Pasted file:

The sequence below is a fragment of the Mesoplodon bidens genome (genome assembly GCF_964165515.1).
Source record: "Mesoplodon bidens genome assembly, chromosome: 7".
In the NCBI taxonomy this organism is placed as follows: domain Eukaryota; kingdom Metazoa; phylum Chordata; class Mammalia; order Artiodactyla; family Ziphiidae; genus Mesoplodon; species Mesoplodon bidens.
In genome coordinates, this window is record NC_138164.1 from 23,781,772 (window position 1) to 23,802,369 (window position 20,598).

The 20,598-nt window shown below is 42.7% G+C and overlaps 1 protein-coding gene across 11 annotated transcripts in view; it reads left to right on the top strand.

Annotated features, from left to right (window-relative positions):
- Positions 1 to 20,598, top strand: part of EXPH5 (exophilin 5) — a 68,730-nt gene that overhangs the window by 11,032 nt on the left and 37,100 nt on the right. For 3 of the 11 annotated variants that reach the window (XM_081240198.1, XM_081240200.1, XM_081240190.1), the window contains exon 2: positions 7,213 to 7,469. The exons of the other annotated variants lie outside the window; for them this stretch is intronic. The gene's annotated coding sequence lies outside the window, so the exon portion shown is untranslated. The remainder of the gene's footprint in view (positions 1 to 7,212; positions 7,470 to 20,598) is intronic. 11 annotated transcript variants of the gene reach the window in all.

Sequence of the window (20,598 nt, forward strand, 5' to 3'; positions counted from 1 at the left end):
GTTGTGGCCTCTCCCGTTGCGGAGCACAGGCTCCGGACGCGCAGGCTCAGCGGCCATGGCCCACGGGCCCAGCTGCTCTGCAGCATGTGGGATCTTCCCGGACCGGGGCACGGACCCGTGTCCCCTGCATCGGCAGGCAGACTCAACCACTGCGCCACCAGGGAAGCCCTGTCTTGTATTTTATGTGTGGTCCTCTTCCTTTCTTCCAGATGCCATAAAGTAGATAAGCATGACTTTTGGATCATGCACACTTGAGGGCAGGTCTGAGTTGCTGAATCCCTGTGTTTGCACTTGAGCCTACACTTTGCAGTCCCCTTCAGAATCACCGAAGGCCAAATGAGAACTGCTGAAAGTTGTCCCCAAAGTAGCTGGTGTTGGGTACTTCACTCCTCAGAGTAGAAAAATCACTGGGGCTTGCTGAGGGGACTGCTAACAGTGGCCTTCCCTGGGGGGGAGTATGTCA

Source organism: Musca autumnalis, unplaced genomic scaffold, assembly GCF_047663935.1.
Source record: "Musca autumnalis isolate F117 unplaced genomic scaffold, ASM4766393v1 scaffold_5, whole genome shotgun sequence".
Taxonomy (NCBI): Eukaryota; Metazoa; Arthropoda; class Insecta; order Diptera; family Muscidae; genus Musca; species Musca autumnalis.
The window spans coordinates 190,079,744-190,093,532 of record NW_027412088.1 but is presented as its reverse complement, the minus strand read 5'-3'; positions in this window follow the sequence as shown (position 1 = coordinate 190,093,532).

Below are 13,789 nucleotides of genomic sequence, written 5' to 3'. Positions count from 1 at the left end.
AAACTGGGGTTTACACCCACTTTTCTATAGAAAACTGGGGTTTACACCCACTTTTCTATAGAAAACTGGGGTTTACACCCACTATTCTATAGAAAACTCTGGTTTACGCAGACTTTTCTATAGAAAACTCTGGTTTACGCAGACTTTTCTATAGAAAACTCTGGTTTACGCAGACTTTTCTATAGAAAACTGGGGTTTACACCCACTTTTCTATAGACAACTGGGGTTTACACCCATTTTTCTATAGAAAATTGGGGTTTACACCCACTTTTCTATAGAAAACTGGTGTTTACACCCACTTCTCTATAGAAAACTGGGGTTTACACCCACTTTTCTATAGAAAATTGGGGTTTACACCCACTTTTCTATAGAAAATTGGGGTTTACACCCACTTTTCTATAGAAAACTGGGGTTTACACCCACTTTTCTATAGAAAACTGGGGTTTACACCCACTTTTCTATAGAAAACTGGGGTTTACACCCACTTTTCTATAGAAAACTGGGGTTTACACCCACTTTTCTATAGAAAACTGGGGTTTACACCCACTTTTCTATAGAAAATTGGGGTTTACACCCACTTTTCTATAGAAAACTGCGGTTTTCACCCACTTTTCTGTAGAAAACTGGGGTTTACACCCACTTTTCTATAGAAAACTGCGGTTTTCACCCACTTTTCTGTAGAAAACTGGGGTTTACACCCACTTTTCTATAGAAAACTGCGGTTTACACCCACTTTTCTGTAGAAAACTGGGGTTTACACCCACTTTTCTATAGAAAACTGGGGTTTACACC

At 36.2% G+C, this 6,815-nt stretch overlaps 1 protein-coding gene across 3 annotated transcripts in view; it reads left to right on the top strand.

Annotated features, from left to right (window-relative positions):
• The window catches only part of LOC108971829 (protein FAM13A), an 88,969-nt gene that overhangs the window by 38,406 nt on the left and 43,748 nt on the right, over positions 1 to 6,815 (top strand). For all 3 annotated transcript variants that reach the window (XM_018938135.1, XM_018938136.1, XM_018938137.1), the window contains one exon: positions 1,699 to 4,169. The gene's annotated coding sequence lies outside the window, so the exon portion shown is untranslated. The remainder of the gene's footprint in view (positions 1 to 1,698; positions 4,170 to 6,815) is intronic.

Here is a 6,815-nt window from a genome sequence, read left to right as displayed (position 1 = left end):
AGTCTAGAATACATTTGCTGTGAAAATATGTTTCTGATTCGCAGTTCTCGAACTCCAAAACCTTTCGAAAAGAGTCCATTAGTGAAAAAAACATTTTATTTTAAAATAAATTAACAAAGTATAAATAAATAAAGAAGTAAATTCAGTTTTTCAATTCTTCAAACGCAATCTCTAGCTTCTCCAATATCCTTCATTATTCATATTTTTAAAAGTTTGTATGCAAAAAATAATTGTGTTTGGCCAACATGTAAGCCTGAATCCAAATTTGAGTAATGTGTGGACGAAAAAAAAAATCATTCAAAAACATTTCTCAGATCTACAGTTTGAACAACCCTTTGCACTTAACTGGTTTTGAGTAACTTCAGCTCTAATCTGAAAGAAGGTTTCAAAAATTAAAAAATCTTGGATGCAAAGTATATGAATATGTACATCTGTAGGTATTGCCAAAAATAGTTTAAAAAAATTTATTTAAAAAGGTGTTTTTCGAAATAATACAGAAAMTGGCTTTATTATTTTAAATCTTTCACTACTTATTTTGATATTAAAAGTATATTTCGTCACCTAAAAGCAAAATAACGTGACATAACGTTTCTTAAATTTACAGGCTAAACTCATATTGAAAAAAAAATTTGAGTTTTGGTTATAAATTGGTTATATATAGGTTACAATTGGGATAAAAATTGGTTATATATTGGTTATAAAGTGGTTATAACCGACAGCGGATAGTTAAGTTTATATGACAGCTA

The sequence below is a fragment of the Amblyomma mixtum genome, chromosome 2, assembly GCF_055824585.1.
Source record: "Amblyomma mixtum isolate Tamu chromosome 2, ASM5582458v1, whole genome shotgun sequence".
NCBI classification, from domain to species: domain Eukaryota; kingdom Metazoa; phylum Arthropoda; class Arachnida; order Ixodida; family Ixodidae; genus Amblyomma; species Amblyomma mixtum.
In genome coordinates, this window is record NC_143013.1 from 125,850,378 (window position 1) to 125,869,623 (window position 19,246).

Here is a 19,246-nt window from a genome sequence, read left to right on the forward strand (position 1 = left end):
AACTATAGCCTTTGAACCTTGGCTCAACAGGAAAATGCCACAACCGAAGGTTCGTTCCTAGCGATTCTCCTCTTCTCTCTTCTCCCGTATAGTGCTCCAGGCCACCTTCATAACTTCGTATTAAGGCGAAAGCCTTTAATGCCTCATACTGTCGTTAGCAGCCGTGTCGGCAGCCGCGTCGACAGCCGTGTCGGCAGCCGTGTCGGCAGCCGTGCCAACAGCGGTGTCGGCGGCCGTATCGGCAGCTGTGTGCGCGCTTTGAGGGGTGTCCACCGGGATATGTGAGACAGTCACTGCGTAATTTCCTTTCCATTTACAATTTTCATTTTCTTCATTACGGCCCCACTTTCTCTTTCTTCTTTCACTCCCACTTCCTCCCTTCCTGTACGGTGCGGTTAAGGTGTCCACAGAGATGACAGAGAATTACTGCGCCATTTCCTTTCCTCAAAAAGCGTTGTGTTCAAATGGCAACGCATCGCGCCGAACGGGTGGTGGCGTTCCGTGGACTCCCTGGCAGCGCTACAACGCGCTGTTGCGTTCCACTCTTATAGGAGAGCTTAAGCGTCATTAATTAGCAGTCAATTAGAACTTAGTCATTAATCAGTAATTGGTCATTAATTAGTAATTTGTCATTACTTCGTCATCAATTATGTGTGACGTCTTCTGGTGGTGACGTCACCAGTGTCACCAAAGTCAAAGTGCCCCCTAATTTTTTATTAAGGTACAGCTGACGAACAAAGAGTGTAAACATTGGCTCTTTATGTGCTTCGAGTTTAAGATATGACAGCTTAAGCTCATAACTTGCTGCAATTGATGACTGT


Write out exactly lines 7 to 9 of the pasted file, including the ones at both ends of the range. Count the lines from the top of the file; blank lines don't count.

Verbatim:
- Positions 1 to 20,598, top strand: part of EXPH5 (exophilin 5) — a 68,730-nt gene that overhangs the window by 11,032 nt on the left and 37,100 nt on the right. For 3 of the 11 annotated variants that reach the window (XM_081240198.1, XM_081240200.1, XM_081240190.1), the window contains exon 2: positions 7,213 to 7,469. The exons of the other annotated variants lie outside the window; for them this stretch is intronic. The gene's annotated coding sequence lies outside the window, so the exon portion shown is untranslated. The remainder of the gene's footprint in view (positions 1 to 7,212; positions 7,470 to 20,598) is intronic. 11 annotated transcript variants of the gene reach the window in all.

Sequence of the window (20,598 nt, forward strand, 5' to 3'; positions counted from 1 at the left end):
GTTGTGGCCTCTCCCGTTGCGGAGCACAGGCTCCGGACGCGCAGGCTCAGCGGCCATGGCCCACGGGCCCAGCTGCTCTGCAGCATGTGGGATCTTCCCGGACCGGGGCACGGACCCGTGTCCCCTGCATCGGCAGGCAGACTCAACCACTGCGCCACCAGGGAAGCCCTGTCTTGTATTTTATGTGTGGTCCTCTTCCTTTCTTCCAGATGCCATAAAGTAGATAAGCATGACTTTTGGATCATGCACACTTGAGGGCAGGTCTGAGTTGCTGAATCCCTGTGTTTGCACTTGAGCCTACACTTTGCAGTCCCCTTCAGAATCACCGAAGGCCAAATGAGAACTGCTGAAAGTTGTCCCCAAAGTAGCTGGTGTTGGGTACTTCACTCCTCAGAGTAGAAAAATCACTGGGGCTTGCTGAGGGGACTGCTAACAGTGGCCTTCCCTGGGGGGGAGTATGTCA